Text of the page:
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PostPosted: Wed Feb 04, 2009 3:46 pm 
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I've considered using voiceless palatalized labialized nasals, especially /N_j_0_w/. They sound cool (yes I can make them!) but they might not survive that long "in the wild."


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PostPosted: Tue Feb 10, 2009 12:44 pm 
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TomHChappell wrote:
An apico-uvular retroflex, made by touching the tip of the tongue to the uvula, should also be considered.

Not to mention my personal discovery, the uvular lateral approximate.

Betty Cross

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PostPosted: Tue Feb 10, 2009 3:17 pm 
Avisaru
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BettyCross wrote:
Not to mention my personal discovery, the uvular lateral approximate.
I'd like to know more about that.
Sound recording available?
Spectrogram?
Diagram of tongue and other articulator positions?

---------------

Does anyone's conlang ever use any sounds where the mobile or "soft" articulator is in the speaker's mouth but the stabile or "hard" articulator is in the addressee's mouth?


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PostPosted: Wed Apr 01, 2009 10:38 am 
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TomHChappell wrote:
Does anyone's conlang ever use any sounds where the mobile or "soft" articulator is in the speaker's mouth but the stabile or "hard" articulator is in the addressee's mouth?

Sort of a French kiss?? :P

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PostPosted: Wed Apr 01, 2009 1:44 pm 
Avisaru
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Neqitan wrote:
TomHChappell wrote:
Does anyone's conlang ever use any sounds where the mobile or "soft" articulator is in the speaker's mouth but the stabile or "hard" articulator is in the addressee's mouth?
Sort of a French kiss?? :P
I think maybe so; or, maybe, an "alfalfa" kiss.


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PostPosted: Wed Apr 01, 2009 10:23 pm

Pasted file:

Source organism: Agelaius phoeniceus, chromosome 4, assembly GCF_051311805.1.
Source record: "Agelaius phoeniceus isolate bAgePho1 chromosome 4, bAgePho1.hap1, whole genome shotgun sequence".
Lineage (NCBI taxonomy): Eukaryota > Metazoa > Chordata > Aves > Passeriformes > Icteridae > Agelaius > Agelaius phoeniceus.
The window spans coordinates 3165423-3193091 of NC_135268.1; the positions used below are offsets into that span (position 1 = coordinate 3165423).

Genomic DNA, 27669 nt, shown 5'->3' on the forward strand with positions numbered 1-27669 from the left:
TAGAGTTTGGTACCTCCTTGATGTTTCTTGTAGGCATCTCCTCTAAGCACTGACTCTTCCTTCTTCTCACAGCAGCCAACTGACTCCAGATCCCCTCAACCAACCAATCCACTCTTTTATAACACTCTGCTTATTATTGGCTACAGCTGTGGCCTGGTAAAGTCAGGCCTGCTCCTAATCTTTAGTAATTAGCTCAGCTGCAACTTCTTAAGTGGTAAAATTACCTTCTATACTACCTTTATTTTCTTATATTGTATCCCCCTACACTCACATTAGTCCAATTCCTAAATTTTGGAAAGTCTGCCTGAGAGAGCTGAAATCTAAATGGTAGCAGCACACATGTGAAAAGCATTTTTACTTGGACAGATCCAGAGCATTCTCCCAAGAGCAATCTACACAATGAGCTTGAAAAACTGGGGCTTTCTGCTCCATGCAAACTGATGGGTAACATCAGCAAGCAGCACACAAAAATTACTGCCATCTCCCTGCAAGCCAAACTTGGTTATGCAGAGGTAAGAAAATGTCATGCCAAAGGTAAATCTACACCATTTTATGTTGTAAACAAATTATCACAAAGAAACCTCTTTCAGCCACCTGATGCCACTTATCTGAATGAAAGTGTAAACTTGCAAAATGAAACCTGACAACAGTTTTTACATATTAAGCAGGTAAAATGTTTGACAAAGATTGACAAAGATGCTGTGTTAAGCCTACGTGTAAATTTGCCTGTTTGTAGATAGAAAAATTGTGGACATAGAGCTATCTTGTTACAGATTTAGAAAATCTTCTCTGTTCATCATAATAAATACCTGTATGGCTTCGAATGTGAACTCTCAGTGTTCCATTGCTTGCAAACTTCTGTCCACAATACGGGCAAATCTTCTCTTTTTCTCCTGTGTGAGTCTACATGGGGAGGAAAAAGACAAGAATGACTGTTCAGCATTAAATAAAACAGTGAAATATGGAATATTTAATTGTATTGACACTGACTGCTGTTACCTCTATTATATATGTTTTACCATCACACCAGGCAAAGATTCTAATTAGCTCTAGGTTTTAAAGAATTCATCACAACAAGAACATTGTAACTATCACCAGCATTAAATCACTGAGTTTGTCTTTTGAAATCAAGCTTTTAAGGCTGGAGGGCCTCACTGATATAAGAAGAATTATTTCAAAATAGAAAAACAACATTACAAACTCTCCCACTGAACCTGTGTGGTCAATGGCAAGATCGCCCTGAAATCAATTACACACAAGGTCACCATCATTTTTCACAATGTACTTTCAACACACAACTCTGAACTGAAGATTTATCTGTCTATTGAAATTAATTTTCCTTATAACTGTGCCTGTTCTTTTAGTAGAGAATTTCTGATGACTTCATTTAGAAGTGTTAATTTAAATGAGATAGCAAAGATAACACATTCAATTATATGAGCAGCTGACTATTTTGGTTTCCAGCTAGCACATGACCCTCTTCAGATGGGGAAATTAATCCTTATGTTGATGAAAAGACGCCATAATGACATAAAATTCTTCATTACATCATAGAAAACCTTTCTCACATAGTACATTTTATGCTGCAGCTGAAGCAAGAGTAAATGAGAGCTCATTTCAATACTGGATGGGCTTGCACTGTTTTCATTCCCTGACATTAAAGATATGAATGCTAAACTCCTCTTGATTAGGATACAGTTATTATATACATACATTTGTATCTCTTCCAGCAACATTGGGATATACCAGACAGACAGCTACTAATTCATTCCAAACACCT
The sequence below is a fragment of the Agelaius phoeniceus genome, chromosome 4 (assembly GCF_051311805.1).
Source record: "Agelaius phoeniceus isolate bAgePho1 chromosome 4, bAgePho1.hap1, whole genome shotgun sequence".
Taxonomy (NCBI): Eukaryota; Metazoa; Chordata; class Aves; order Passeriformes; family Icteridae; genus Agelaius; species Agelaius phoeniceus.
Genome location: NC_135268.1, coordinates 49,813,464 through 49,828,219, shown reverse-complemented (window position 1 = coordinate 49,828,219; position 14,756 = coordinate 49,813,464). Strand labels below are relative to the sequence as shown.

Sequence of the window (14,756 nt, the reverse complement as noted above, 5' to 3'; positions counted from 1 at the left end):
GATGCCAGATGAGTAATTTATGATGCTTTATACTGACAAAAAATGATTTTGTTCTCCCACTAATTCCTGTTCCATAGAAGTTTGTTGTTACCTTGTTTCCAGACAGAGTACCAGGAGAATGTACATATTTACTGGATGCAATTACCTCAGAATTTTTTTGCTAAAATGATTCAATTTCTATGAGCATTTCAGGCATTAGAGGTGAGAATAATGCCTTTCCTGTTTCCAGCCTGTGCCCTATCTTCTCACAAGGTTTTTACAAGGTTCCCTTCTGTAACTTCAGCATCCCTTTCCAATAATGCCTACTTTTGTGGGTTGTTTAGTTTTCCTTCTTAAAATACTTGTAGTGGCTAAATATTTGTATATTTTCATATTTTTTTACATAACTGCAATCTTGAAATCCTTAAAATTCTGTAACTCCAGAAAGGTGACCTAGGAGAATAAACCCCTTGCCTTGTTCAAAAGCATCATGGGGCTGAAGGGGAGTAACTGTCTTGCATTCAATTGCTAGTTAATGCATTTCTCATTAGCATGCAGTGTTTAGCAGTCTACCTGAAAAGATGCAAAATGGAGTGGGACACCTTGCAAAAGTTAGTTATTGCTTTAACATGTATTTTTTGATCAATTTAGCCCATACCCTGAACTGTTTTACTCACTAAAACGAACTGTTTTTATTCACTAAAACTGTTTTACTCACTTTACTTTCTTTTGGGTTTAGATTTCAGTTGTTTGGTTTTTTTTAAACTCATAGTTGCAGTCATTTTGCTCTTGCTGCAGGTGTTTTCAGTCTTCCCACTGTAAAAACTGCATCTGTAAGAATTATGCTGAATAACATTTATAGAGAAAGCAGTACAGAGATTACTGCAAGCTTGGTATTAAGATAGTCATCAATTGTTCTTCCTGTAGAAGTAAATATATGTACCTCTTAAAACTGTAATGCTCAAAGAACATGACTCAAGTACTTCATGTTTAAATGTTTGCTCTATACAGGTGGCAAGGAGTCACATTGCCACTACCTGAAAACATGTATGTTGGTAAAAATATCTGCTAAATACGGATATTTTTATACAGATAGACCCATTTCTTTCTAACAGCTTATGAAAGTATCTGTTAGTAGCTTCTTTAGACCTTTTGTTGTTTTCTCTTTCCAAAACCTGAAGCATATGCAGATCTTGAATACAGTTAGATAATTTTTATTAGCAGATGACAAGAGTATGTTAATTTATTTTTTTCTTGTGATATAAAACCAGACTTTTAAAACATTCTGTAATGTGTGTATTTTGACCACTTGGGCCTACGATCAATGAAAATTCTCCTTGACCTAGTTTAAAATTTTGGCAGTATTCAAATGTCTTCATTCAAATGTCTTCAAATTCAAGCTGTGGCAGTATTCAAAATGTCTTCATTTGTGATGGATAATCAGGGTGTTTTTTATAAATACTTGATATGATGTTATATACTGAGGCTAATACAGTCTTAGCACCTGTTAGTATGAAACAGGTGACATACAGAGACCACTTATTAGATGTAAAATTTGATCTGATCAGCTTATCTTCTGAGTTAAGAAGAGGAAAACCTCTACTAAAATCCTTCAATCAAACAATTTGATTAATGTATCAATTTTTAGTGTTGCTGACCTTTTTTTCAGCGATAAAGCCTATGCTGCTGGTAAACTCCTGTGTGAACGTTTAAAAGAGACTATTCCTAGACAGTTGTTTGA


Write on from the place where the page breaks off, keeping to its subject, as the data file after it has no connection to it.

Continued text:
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TomHChappell wrote:
Neqitan wrote:
TomHChappell wrote:
Does anyone's conlang ever use any sounds where the mobile or "soft" articulator is in the speaker's mouth but the stabile or "hard" articulator is in the addressee's mouth?
Sort of a French kiss?? :P
I think maybe so; or, maybe, an "alfalfa" kiss.

"Alfalfa"? What do you mean? Alfalfa is a kind of plant in Spanish...

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PostPosted: Wed Apr 01, 2009 11:25 pm 
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EDIT: I posted a picture of alfalfa, one of the little rascals, not realizing this is L&L museum :oops:

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PostPosted: Sat Aug 22, 2009 8:53 am 
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schwhatever wrote:
Does anyone else use /P/? I thought it was pretty rare (outside of Dutch).
In natlangs, many Indian ones, both Dravidian and Indo-Aryan. Finnish and Estonian have it too. I don't know about conlangs.


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PostPosted: Tue Sep 13, 2011 12:28 am 
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¡Papapishu! wrote:
[*]Only Nuntar (/c_C J\_j\/) and JQP (/c_C_>/) used palatal affricates. These, too, are reasonably common, though I don't know how common contrasting them with /c J\/ is.

Huge bump, but I finally found a language that has that contrast: according to The Sounds of the World's Languages, page 33, Komi contrasts palatal stops with palatal and postalveolar affricates.

edit: Also, the Burkikhan dialect of Agul contrasts voiceless pharyngeal and epiglottal fricatives. Sound samples here.

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PostPosted: Mon Sep 19, 2011 5:52 am 
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I once used a voiced ejective (yes it's possible, but it's more like d͡t ' )

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PostPosted: Mon Sep 19, 2011 7:17 am 
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Darkgamma wrote:
I once used a voiced ejective (yes it's possible, but it's more like d͡t ' )

It's categorically not possible to make a voiced ejective because of the configuration of the glottis. Technically, they're not voiceless either, but unphonated; the glottis is completely closed, whereas with voicing it's a bit open and vibrating, and with voicelessness it's wide open and not vibrating. So yeah, you can have a pre-voiced ejective or cluster with a [d], like what you wrote there, but not true voicing.

(also taking into account just the shape of the glottis it's arguably closer to voicing than voicelessness but that's a bit of a moot point really)